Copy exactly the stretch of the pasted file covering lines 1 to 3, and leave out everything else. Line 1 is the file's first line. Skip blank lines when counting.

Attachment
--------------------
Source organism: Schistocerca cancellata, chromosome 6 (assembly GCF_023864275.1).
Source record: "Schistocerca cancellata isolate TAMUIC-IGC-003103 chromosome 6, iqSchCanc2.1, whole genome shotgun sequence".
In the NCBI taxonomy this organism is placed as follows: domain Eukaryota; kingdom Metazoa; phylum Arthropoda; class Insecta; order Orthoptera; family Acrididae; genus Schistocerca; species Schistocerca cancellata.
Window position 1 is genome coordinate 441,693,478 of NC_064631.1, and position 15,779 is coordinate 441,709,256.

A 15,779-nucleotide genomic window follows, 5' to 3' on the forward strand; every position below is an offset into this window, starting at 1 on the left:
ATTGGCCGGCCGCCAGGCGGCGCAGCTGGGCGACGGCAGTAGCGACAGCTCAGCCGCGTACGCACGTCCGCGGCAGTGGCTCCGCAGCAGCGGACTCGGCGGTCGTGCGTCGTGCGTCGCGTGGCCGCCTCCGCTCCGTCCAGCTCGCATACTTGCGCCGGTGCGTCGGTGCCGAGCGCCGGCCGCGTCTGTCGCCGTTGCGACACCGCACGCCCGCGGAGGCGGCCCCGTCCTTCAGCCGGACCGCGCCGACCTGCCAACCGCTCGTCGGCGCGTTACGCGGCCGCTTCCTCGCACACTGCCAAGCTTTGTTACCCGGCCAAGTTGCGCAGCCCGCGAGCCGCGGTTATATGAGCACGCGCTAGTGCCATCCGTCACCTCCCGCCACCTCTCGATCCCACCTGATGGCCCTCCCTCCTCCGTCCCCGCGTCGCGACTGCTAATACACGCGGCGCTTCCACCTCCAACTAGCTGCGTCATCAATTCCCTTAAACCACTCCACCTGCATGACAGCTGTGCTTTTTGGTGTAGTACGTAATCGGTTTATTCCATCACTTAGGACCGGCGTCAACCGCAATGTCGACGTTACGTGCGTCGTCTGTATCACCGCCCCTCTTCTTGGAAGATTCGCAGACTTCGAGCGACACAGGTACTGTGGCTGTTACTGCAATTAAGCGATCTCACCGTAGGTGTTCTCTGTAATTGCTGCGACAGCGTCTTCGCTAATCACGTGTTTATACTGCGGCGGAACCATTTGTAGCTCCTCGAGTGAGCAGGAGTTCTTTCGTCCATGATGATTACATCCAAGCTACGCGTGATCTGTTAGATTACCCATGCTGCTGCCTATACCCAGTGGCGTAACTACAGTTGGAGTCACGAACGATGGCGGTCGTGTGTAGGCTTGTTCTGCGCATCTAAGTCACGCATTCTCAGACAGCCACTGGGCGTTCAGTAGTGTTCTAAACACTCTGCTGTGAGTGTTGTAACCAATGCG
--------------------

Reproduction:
Source organism: Schistocerca cancellata, chromosome 6 (assembly GCF_023864275.1).
Source record: "Schistocerca cancellata isolate TAMUIC-IGC-003103 chromosome 6, iqSchCanc2.1, whole genome shotgun sequence".
In the NCBI taxonomy this organism is placed as follows: domain Eukaryota; kingdom Metazoa; phylum Arthropoda; class Insecta; order Orthoptera; family Acrididae; genus Schistocerca; species Schistocerca cancellata.